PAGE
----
Wargaming in Auckland New Zealand since 1974!

AATB No.2All to often we play games with little thought about victory conditions, usually just to shoot ’em up and she’ll be right! However with a little effort and time before each game it can be given much greater depth, and consequently be more challenging and interesting to the participants. I would like to suggest some ideas for how this can be done.

Many wargamers play their games in isolation with little “purpose” behind them, the recent suggestion that a gamer’s tactics would change if their opponent got to ‘hit’ each element they lost with a heavy hammer is all too true, and it is this ‘strategic’ purpose that is lacking (we would all be very cautious if playing with the above rule)! The ideal situation to impose this ‘purpose’ is the campaign, this always puts an all new perspective to things, the opponents in a battle may not have the same objective for instance. Unfortunately 99% of the time we do not have the luxury of participating in campaigns (which is a pity) and so we need some way of creating these constraints artificially, one system I have come across is in one of my many rulebooks; “Washington’s Wars”. These rules were designed for French & Indian war action and the American Revolution, disappointingly the rule mechanics and effects on the table did not match the impressive packaging! The rules did however include one good idea about victory conditions and it is a variation of this that I will present below.

The system requires that the players nominate certain strategic or tactical geographical features, these may be road intersections, towns, hills, bridges, etc… There must be at least 4 of these, and the opponents must agree on them. Each player then secretly records the ‘value’ of each of these, nominating any value between 5 and 25 points, and not disclosing this value to each other. They also record two more victory features (which the opponent is not made aware of) and assign these a value between 0 and 10 points. Each player must end with a total of exactly 80 points spread between 6 (or more) features, of which his opponent is unaware of the location of two of them and the value of all of them. The beauty of this system is that the Hill I have made worth 25 points and therefore of major significance might only be worth 5 points to my opponent and hence of little importance!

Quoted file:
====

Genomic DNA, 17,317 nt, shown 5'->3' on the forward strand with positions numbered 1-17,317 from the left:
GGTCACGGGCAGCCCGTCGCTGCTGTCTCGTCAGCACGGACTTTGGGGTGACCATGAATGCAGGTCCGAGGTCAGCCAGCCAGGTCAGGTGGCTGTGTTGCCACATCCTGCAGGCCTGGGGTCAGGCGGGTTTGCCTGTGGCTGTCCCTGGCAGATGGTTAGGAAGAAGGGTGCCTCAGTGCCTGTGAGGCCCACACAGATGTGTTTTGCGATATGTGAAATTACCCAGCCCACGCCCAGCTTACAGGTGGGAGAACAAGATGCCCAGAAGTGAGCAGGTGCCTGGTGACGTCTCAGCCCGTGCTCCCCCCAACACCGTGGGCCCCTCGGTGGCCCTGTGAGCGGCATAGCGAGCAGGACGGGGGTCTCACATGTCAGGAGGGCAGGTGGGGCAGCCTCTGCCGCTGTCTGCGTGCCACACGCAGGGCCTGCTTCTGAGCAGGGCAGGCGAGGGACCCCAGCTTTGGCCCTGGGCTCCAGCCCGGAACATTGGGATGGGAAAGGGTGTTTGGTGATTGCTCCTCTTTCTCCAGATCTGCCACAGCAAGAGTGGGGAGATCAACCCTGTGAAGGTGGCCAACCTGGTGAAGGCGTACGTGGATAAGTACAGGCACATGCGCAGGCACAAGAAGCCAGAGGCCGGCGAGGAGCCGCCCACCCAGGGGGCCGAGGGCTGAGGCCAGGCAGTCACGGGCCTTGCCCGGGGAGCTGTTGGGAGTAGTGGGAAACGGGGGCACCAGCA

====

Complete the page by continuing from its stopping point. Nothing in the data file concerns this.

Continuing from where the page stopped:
At the end of the battle ownership of features is decided by who is occupying them, or who was last to pass through/over them (Any army that is completely destroyed loses all terrain points and their opponent automatically scores the maximum 80). Furthermore each player quickly tallies their ratio of casualties/losses and rounds down to the closest 10% (i.e. 25% losses = 20%). He scores 1 point for every 10% casualties the enemy have suffered, and 1 point for every 10% of his army that weren’t casualties. This gives a maximum possible score of 100. In games where unequal forces are used the winner must score a ratio of points equal to or greater than the ratio of force points. (For example a 200 point army fights a 400 point army, the smaller army scores 25 victory points, the larger army 40 VPs. The smaller army would win because it was ½ the size of the larger army and it scored ½ or more points than the larger one. Conversely the larger army would have to score at least double the points of the smaller to win).

As a further suggestion rules that do not limit the number of turns should perhaps have some sort of limit imposed. As a guideline I would suggest throwing 5d6 (for games like Spearhead) or perhaps 2d6+3 (for Ancient period games such as DBM) to determine the number of turns remaining before nightfall. The reason for this is to instil a sense of urgency and purpose into the participants. Well I hope that you find these ideas of use, or at least that they get you thinking on the subject.

Happy gaming.

by John Moher – AATB No.2 September 1996.

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